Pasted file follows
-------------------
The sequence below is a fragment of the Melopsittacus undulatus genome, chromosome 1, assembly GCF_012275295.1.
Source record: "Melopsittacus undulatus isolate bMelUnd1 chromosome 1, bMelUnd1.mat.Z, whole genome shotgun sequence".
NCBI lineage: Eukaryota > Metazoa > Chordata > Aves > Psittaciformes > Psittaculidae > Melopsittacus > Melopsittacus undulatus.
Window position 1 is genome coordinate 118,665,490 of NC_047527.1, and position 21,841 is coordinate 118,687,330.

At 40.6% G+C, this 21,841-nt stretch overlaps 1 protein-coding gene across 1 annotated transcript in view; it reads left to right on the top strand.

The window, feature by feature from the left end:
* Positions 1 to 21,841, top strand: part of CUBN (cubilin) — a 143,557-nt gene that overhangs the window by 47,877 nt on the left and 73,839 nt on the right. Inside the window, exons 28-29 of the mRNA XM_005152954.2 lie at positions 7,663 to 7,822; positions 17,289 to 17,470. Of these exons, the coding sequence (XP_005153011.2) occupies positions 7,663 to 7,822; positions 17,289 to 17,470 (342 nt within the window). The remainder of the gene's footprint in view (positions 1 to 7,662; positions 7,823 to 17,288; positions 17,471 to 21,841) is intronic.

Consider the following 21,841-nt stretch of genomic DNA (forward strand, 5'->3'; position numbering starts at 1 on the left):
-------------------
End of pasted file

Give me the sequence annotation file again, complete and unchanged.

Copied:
The sequence below is a fragment of the Melopsittacus undulatus genome, chromosome 1, assembly GCF_012275295.1.
Source record: "Melopsittacus undulatus isolate bMelUnd1 chromosome 1, bMelUnd1.mat.Z, whole genome shotgun sequence".
NCBI lineage: Eukaryota > Metazoa > Chordata > Aves > Psittaciformes > Psittaculidae > Melopsittacus > Melopsittacus undulatus.
Window position 1 is genome coordinate 118,665,490 of NC_047527.1, and position 21,841 is coordinate 118,687,330.

At 40.6% G+C, this 21,841-nt stretch overlaps 1 protein-coding gene across 1 annotated transcript in view; it reads left to right on the top strand.

The window, feature by feature from the left end:
* Positions 1 to 21,841, top strand: part of CUBN (cubilin) — a 143,557-nt gene that overhangs the window by 47,877 nt on the left and 73,839 nt on the right. Inside the window, exons 28-29 of the mRNA XM_005152954.2 lie at positions 7,663 to 7,822; positions 17,289 to 17,470. Of these exons, the coding sequence (XP_005153011.2) occupies positions 7,663 to 7,822; positions 17,289 to 17,470 (342 nt within the window). The remainder of the gene's footprint in view (positions 1 to 7,662; positions 7,823 to 17,288; positions 17,471 to 21,841) is intronic.

Consider the following 21,841-nt stretch of genomic DNA (forward strand, 5'->3'; position numbering starts at 1 on the left):